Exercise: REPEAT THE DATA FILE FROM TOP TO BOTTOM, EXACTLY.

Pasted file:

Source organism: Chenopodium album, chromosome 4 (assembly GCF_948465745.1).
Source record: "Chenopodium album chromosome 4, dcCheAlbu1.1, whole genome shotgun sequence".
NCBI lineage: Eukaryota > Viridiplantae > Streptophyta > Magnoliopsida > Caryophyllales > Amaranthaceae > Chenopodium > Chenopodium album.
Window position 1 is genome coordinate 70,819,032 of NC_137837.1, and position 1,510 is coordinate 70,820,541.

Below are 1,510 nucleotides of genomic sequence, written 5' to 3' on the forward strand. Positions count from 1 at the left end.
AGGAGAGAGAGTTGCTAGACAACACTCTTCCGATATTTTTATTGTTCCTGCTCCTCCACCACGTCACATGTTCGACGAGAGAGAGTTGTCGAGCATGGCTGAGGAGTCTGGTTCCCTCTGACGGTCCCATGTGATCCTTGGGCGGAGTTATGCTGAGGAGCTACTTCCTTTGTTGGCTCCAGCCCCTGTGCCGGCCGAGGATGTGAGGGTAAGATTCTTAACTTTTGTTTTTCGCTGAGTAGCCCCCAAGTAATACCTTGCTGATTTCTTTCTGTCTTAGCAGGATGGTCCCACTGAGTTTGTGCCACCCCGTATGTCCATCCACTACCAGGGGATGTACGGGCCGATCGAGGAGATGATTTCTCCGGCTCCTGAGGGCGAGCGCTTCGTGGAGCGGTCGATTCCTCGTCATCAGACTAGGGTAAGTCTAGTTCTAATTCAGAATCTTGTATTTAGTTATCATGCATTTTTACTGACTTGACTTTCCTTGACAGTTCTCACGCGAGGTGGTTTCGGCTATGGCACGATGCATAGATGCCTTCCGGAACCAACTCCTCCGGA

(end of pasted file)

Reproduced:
Source organism: Chenopodium album, chromosome 4 (assembly GCF_948465745.1).
Source record: "Chenopodium album chromosome 4, dcCheAlbu1.1, whole genome shotgun sequence".
NCBI lineage: Eukaryota > Viridiplantae > Streptophyta > Magnoliopsida > Caryophyllales > Amaranthaceae > Chenopodium > Chenopodium album.
Window position 1 is genome coordinate 70,819,032 of NC_137837.1, and position 1,510 is coordinate 70,820,541.

Below are 1,510 nucleotides of genomic sequence, written 5' to 3' on the forward strand. Positions count from 1 at the left end.
AGGAGAGAGAGTTGCTAGACAACACTCTTCCGATATTTTTATTGTTCCTGCTCCTCCACCACGTCACATGTTCGACGAGAGAGAGTTGTCGAGCATGGCTGAGGAGTCTGGTTCCCTCTGACGGTCCCATGTGATCCTTGGGCGGAGTTATGCTGAGGAGCTACTTCCTTTGTTGGCTCCAGCCCCTGTGCCGGCCGAGGATGTGAGGGTAAGATTCTTAACTTTTGTTTTTCGCTGAGTAGCCCCCAAGTAATACCTTGCTGATTTCTTTCTGTCTTAGCAGGATGGTCCCACTGAGTTTGTGCCACCCCGTATGTCCATCCACTACCAGGGGATGTACGGGCCGATCGAGGAGATGATTTCTCCGGCTCCTGAGGGCGAGCGCTTCGTGGAGCGGTCGATTCCTCGTCATCAGACTAGGGTAAGTCTAGTTCTAATTCAGAATCTTGTATTTAGTTATCATGCATTTTTACTGACTTGACTTTCCTTGACAGTTCTCACGCGAGGTGGTTTCGGCTATGGCACGATGCATAGATGCCTTCCGGAACCAACTCCTCCGGA